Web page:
California has enacted the largest number of legal protections for farm animals. The state notified AWI that it had no records related to its cattle tail docking ban. It indicated it did have records related to its confinement bans, but we have received none as of the writing of this article. In February 2017, the San Bernardino County District Attorney’s Office announced that it had charged an Ontario, California, egg producer with 39 counts of violating the state’s Prevention of Farm Animal Cruelty Act (passed as the Proposition 2 ballot measure in 2008).
Farm animal care investigations are conducted by the Indiana State Board of Animal Health (BOAH). AWI received compliance reports prepared by BOAH that included a brief description of the investigation, source of the complaint, species and number of animals involved, and resolution of the case. During 2018 and the first half of 2019, BOAH responded to 39 complaints involving farm animals. Little detail was provided about the nature of each investigation, but one complaint was referred to another agency and seven resulted in written warnings.
In response to an undercover investigation of an egg-laying facility, the Maine legislature passed a bill in 2009 requiring the commissioner of agriculture, food and rural resources to develop best management practices (BMPs) for large egg producers. The BMPs address hen health, space allowances, food and water, lighting, ventilation, and transport conditions. Only one egg establishment is currently being audited under the program. According to Maine’s state veterinarian, the facility’s records are reviewed annually, and BMP inspections are performed periodically. Although Maine provided only one report from the past few years, AWI has seen evidence that inspections are conducted more frequently.
New Jersey appears to have a formal process for investigating and documenting animal care violations based on the records received. From January 2017 through August 2019, the New Jersey Department of Agriculture’s Division of Animal Health performed 22 humane field investigations, a majority of which were the result of anonymous complaints forwarded from local law enforcement and the (now disbanded) New Jersey Society for the Prevention of Cruelty to Animals (NJSPCA). Of these investigations, nine involved severe violations of the state animal care standards. In total, 15 cases were referred to the NJSPCA or other state and local officials for enforcement action.
The Ohio Department of Agriculture provided AWI with documents related to 56 animal welfare investigations conducted between October 2017 and November 2019. In addition, a total of 146 investigations were conducted from January 2012 through March 2016, according to a March 2016 Farm and Dairy article. In the article, the executive director of Ohio’s Livestock Care Standards Board credited about half of the investigations to complaints from local humane societies and said that most cases involve “backyard, small operations” raising cattle and horses.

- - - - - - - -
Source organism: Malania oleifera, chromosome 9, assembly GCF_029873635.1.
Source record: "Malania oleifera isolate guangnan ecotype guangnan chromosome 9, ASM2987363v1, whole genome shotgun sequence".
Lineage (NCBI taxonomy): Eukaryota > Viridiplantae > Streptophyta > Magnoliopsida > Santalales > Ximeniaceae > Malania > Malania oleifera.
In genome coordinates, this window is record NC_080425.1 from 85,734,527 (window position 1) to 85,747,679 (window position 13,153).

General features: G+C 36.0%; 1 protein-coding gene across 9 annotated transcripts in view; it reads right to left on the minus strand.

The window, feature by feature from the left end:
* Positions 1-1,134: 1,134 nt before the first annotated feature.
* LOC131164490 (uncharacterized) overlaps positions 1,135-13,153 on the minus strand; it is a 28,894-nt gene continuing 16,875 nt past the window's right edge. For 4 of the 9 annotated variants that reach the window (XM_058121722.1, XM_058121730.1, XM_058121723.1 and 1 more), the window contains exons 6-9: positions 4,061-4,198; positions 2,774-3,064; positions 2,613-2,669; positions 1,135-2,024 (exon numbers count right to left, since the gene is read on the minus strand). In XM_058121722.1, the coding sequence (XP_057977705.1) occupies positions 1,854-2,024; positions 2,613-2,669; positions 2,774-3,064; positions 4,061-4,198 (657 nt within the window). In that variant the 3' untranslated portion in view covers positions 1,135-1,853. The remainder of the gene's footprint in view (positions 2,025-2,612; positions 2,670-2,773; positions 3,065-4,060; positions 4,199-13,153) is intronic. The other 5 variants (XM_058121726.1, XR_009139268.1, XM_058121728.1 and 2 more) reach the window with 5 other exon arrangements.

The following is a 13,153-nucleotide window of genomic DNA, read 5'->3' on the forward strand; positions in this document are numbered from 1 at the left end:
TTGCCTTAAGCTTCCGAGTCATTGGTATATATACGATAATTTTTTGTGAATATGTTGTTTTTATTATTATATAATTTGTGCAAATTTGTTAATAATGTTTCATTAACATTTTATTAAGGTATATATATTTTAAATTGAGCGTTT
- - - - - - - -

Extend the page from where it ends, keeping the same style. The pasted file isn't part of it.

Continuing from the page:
The Oregon Department of Agriculture (ODA) says it has conducted two investigations to date into the purchase and distribution of out-of-state eggs that do not comply with Oregon’s minimum space standards for hens. Both investigations were initiated as a result of a complaint received from an in-state producer. In the first case, the ODA sent a cease and desist letter to an Iowa supplier. The second case involved a California-based egg wholesaler that purchased noncompliant eggs from a producer in Pennsylvania and then resold them to a distributer in Oregon. After an investigation, the California wholesaler was fined $8,750 for violation of the state’s sales ban.
Records from West Virginia document two farm animal care investigations in 2018 and 2019 involving a livestock auction facility and a small hobby farm. The investigation into the auction was prompted by a complaint regarding pen conditions, lack of food and water, and frequent animal deaths. Documents from this investigation reveal confusion regarding the West Virginia Department of Agriculture’s enforcement authority and the failure of local and federal officials to assist with investigating the auction. The other investigation concerned potential animal care violations for failure to provide cattle with adequate food, but there was no indication that officials intended to follow up to ensure compliance.
Animal protection advocates have generally opposed the creation of minimum state animal care regulations due to concerns that they will be weak and will present an obstacle to obtaining higher-level husbandry standards. However, AWI’s survey reveals that a majority of states (7 of 12) that have enacted these minimum standards are conducting some type of enforcement activity, primarily investigating complaints received from humane societies, neighbors, and members of the public. While a majority of the investigations to date have focused on the treatment of animals on small hobby farms, some commercial operations have been inspected as well.
Two states have passed bans on the sale of food products that were produced in violation of minimum animal care standards; as noted above, one of the two (Oregon) has provided evidence of enforcement.
Unlike the case with minimum care standards and sale bans, AWI has received no enforcement evidence for 17 of 18 state anti-confinement laws covered by the survey. One possible explanation for the lack of enforcement of these laws is that a mechanism to facilitate enforcement was not included in the measures. Examples of enforcement mechanisms include producer reports or affidavits, third-party audits, and departmental inspections. There is also no evidence that animal protection advocates are filing complaints and/or requests for investigation with state agencies, possibly because access to animals held in intensive confinement settings is extremely limited. It is assumed that a vast majority of producers comply with anti-confinement laws by the time they go into effect, but there is currently no way to confirm this.
To make meaningful use of these state laws, humane organizations and the general public should report to the appropriate agency any suspected mistreatment of farm animals.
1. Covers enforcement of state laws and regulations in effect as of January 2019.
2. State did not formally respond to requests for records.